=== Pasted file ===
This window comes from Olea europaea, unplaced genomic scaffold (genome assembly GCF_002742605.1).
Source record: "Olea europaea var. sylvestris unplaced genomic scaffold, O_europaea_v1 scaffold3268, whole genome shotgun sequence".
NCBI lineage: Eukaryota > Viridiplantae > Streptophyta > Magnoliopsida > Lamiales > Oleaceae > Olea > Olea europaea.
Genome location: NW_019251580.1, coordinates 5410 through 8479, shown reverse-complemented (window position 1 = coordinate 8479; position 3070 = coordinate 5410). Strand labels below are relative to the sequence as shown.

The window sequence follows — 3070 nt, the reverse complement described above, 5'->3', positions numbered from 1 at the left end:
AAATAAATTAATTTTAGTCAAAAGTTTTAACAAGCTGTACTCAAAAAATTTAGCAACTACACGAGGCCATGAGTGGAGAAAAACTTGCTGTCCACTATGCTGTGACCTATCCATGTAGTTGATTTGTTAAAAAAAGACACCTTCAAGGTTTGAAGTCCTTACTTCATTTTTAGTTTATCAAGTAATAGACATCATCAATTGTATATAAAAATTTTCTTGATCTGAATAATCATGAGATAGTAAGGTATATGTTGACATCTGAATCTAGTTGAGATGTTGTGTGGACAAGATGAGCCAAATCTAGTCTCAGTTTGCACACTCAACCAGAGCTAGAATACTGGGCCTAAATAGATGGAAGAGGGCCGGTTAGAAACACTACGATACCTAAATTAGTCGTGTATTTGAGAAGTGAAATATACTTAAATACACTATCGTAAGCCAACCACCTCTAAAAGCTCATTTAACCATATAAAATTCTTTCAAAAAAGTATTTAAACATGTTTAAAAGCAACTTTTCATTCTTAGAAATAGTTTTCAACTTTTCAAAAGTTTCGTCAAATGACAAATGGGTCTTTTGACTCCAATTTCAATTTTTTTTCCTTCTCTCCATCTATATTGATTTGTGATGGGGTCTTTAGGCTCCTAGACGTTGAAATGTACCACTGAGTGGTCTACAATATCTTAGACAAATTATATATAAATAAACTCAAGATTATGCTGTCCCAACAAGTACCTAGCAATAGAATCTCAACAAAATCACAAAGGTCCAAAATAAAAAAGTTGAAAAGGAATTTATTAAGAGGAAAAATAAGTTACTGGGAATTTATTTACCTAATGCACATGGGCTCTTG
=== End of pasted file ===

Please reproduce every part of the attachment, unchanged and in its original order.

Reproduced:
This window comes from Olea europaea, unplaced genomic scaffold (genome assembly GCF_002742605.1).
Source record: "Olea europaea var. sylvestris unplaced genomic scaffold, O_europaea_v1 scaffold3268, whole genome shotgun sequence".
NCBI lineage: Eukaryota > Viridiplantae > Streptophyta > Magnoliopsida > Lamiales > Oleaceae > Olea > Olea europaea.
Genome location: NW_019251580.1, coordinates 5410 through 8479, shown reverse-complemented (window position 1 = coordinate 8479; position 3070 = coordinate 5410). Strand labels below are relative to the sequence as shown.

The window sequence follows — 3070 nt, the reverse complement described above, 5'->3', positions numbered from 1 at the left end:
AAATAAATTAATTTTAGTCAAAAGTTTTAACAAGCTGTACTCAAAAAATTTAGCAACTACACGAGGCCATGAGTGGAGAAAAACTTGCTGTCCACTATGCTGTGACCTATCCATGTAGTTGATTTGTTAAAAAAAGACACCTTCAAGGTTTGAAGTCCTTACTTCATTTTTAGTTTATCAAGTAATAGACATCATCAATTGTATATAAAAATTTTCTTGATCTGAATAATCATGAGATAGTAAGGTATATGTTGACATCTGAATCTAGTTGAGATGTTGTGTGGACAAGATGAGCCAAATCTAGTCTCAGTTTGCACACTCAACCAGAGCTAGAATACTGGGCCTAAATAGATGGAAGAGGGCCGGTTAGAAACACTACGATACCTAAATTAGTCGTGTATTTGAGAAGTGAAATATACTTAAATACACTATCGTAAGCCAACCACCTCTAAAAGCTCATTTAACCATATAAAATTCTTTCAAAAAAGTATTTAAACATGTTTAAAAGCAACTTTTCATTCTTAGAAATAGTTTTCAACTTTTCAAAAGTTTCGTCAAATGACAAATGGGTCTTTTGACTCCAATTTCAATTTTTTTTCCTTCTCTCCATCTATATTGATTTGTGATGGGGTCTTTAGGCTCCTAGACGTTGAAATGTACCACTGAGTGGTCTACAATATCTTAGACAAATTATATATAAATAAACTCAAGATTATGCTGTCCCAACAAGTACCTAGCAATAGAATCTCAACAAAATCACAAAGGTCCAAAATAAAAAAGTTGAAAAGGAATTTATTAAGAGGAAAAATAAGTTACTGGGAATTTATTTACCTAATGCACATGGGCTCTTG